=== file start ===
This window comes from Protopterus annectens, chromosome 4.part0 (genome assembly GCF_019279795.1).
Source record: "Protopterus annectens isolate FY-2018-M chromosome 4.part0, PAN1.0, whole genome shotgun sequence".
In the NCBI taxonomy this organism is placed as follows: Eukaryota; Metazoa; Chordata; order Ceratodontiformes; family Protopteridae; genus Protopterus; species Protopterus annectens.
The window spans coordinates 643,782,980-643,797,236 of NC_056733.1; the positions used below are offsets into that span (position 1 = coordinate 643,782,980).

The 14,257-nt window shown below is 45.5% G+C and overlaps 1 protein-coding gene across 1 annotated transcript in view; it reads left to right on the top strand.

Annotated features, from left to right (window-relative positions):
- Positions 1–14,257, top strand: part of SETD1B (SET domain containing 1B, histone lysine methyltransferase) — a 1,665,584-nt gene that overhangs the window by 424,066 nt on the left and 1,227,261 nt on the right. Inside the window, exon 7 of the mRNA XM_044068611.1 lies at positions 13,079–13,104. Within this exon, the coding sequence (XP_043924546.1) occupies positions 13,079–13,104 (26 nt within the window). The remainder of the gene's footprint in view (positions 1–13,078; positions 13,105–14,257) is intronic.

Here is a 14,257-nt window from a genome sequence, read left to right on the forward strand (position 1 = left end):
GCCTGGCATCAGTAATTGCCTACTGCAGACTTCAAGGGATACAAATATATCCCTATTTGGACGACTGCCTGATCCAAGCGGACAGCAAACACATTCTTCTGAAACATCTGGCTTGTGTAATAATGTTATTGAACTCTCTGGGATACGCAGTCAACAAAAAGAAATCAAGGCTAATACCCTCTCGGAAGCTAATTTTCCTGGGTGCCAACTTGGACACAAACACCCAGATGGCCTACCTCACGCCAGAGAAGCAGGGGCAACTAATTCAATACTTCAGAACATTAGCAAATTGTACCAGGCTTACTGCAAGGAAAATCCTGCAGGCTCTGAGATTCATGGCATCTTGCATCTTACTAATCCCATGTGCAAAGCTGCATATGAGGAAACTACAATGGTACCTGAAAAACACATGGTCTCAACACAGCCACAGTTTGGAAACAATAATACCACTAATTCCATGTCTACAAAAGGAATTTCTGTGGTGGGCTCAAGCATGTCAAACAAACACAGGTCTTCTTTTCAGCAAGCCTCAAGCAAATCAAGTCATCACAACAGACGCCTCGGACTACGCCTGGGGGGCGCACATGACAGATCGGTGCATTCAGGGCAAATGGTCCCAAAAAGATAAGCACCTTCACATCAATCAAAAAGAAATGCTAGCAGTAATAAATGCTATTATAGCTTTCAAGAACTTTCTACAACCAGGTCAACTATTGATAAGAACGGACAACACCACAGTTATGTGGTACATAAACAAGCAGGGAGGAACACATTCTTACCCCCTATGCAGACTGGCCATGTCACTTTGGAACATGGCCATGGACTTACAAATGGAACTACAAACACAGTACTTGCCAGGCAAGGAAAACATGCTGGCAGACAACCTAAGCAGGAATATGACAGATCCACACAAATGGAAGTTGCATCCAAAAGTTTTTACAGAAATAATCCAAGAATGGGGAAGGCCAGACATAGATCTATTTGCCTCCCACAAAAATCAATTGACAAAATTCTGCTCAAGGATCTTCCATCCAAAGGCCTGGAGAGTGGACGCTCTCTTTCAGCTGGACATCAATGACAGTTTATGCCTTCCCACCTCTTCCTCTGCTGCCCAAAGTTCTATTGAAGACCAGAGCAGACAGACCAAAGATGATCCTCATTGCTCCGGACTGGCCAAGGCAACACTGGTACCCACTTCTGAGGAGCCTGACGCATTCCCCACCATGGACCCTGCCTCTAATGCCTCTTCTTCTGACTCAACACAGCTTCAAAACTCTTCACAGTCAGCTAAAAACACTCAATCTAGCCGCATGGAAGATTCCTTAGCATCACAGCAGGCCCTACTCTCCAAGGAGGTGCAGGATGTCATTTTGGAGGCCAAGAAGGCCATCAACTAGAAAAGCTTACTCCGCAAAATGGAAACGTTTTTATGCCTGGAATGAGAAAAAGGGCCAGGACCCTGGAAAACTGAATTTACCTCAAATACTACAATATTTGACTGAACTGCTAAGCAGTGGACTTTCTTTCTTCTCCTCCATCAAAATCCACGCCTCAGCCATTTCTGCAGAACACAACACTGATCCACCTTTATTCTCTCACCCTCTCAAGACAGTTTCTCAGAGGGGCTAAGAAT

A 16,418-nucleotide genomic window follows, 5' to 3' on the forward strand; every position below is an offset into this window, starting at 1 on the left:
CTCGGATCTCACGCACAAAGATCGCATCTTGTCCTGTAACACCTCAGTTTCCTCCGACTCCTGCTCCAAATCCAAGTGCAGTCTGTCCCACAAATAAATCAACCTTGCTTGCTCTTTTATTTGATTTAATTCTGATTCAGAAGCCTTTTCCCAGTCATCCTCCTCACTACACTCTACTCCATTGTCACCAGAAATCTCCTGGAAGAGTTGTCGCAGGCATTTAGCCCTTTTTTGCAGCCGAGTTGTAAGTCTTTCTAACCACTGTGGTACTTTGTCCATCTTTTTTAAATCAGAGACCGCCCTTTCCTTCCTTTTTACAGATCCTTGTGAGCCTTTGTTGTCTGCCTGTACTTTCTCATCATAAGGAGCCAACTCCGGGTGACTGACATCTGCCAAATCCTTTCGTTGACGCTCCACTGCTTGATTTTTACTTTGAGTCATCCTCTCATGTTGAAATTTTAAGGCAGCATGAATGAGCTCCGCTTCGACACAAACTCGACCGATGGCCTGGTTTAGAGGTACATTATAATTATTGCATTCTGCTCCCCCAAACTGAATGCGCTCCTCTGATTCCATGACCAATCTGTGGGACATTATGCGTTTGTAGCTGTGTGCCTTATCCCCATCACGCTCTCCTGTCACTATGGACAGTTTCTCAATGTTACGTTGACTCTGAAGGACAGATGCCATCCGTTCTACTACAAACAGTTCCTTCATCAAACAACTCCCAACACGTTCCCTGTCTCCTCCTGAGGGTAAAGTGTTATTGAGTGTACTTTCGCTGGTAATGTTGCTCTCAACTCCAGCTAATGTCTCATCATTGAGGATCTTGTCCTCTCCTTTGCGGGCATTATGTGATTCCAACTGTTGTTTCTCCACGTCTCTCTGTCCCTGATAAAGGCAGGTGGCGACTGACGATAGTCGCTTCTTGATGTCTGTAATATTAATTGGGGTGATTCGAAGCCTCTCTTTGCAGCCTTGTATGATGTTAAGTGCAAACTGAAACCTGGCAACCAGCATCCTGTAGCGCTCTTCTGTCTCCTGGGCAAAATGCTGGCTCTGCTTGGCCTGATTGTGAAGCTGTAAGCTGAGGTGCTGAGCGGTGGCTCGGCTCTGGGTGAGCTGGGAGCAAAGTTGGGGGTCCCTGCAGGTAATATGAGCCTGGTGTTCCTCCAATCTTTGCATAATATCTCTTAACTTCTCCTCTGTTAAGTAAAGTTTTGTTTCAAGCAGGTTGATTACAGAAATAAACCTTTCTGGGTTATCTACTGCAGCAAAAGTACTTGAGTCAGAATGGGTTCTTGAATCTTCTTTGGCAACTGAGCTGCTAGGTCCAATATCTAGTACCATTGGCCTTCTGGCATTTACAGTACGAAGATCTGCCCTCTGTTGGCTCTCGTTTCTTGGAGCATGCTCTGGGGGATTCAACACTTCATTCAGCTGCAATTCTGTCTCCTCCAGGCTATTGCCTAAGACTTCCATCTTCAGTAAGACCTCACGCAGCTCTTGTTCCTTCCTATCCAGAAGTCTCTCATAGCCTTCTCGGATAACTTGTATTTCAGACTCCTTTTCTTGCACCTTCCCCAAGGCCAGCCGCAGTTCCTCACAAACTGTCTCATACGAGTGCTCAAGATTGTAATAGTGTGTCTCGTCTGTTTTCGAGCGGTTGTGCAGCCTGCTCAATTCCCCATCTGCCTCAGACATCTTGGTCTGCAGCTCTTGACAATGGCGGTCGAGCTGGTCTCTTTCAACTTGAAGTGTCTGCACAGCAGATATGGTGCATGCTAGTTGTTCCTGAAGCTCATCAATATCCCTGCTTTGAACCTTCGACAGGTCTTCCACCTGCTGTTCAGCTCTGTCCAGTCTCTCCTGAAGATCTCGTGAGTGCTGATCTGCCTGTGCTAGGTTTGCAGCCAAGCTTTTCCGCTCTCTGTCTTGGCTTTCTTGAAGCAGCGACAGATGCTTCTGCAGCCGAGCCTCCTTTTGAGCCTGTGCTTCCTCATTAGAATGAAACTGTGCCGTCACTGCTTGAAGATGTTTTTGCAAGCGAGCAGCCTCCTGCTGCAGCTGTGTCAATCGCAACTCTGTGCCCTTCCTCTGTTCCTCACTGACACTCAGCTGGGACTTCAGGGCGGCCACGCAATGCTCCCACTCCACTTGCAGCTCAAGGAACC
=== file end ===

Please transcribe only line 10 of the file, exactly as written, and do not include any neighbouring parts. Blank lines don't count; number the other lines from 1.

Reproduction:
A 16,418-nucleotide genomic window follows, 5' to 3' on the forward strand; every position below is an offset into this window, starting at 1 on the left: